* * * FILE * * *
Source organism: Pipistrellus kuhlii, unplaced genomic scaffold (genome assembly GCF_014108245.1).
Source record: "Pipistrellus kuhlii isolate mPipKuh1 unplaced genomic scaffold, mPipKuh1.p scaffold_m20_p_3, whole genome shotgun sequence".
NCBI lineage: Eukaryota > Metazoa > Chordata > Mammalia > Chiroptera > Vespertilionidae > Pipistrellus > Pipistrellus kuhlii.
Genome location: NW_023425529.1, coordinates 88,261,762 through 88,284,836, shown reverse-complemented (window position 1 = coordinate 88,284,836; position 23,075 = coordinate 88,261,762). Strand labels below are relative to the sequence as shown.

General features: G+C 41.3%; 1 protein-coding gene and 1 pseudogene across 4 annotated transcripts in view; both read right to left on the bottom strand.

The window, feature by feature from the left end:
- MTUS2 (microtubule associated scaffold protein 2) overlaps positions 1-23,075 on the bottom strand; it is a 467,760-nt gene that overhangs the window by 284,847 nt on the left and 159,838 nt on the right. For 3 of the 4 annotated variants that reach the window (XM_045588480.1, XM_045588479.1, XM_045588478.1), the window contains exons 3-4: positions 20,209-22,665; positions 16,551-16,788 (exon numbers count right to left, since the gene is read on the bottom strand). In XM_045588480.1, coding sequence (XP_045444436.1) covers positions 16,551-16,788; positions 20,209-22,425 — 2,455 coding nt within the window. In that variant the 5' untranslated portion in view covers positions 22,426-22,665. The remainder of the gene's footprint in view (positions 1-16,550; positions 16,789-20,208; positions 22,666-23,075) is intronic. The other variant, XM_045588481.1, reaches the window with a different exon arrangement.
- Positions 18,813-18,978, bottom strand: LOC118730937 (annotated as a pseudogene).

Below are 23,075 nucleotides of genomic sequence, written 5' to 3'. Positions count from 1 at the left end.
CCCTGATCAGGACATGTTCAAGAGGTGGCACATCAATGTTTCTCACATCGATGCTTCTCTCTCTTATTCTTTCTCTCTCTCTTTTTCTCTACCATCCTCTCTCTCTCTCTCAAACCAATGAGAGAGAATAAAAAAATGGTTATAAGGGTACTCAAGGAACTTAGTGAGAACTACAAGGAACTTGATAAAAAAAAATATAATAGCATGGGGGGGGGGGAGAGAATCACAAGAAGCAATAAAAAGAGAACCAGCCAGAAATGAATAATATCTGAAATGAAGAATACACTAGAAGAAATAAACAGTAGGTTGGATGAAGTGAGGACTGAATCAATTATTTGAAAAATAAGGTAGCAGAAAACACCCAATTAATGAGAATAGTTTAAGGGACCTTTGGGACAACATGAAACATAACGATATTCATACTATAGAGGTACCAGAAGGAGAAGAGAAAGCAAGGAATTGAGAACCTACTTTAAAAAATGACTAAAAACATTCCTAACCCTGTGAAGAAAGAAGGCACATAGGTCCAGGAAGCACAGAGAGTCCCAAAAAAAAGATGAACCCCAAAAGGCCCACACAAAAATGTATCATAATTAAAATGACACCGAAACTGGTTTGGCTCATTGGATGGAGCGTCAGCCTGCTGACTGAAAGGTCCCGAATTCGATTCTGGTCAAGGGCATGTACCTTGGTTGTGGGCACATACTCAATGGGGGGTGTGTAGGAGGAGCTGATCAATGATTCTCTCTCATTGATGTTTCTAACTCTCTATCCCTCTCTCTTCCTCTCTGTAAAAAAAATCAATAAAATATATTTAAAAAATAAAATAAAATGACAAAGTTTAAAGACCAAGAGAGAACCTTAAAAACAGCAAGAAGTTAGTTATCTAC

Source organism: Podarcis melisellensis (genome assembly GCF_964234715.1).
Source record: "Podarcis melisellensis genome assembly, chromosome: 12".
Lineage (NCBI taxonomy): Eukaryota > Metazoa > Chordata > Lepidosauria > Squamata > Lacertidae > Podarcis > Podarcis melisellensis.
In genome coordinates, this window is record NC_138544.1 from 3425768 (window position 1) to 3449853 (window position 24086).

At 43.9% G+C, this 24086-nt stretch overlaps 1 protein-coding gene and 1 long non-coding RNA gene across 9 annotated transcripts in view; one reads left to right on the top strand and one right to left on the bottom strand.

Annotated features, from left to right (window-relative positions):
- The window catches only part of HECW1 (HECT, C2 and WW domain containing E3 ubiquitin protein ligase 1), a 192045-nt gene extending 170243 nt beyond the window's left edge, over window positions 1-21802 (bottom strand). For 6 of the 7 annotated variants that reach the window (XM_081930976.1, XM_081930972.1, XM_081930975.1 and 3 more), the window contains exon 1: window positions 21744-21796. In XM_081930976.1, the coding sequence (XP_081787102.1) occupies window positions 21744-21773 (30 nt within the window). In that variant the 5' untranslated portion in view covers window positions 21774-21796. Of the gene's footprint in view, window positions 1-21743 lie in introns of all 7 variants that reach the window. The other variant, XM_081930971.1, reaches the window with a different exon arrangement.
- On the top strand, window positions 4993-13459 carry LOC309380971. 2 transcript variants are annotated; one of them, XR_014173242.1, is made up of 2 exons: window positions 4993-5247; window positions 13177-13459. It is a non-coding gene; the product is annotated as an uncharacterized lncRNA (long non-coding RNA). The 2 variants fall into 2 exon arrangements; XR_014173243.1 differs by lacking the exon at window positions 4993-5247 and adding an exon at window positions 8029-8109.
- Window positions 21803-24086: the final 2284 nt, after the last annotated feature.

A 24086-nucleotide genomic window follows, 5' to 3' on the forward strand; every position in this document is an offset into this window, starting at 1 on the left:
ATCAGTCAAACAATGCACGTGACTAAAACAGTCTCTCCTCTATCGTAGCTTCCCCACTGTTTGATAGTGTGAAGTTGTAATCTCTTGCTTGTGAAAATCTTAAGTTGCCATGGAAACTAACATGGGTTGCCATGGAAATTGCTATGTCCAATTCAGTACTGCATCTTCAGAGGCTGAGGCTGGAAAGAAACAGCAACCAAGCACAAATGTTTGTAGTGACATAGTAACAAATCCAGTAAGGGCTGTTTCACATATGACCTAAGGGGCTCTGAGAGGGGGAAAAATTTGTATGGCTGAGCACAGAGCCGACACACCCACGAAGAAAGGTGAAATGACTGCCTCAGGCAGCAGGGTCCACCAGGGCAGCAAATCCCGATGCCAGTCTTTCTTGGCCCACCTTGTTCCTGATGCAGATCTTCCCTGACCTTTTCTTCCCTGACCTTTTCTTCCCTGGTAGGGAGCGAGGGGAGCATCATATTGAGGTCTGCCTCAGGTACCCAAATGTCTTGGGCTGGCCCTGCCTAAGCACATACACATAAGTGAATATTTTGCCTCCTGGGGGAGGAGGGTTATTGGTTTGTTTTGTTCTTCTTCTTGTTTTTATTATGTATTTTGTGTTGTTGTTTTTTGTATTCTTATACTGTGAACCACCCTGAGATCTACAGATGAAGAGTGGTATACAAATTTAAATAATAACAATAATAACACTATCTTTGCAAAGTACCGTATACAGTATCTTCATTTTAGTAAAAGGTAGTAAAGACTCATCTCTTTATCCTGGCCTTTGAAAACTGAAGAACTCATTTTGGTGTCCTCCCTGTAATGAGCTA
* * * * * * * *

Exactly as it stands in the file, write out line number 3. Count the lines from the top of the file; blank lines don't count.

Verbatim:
NCBI lineage: Eukaryota > Metazoa > Chordata > Mammalia > Chiroptera > Vespertilionidae > Pipistrellus > Pipistrellus kuhlii.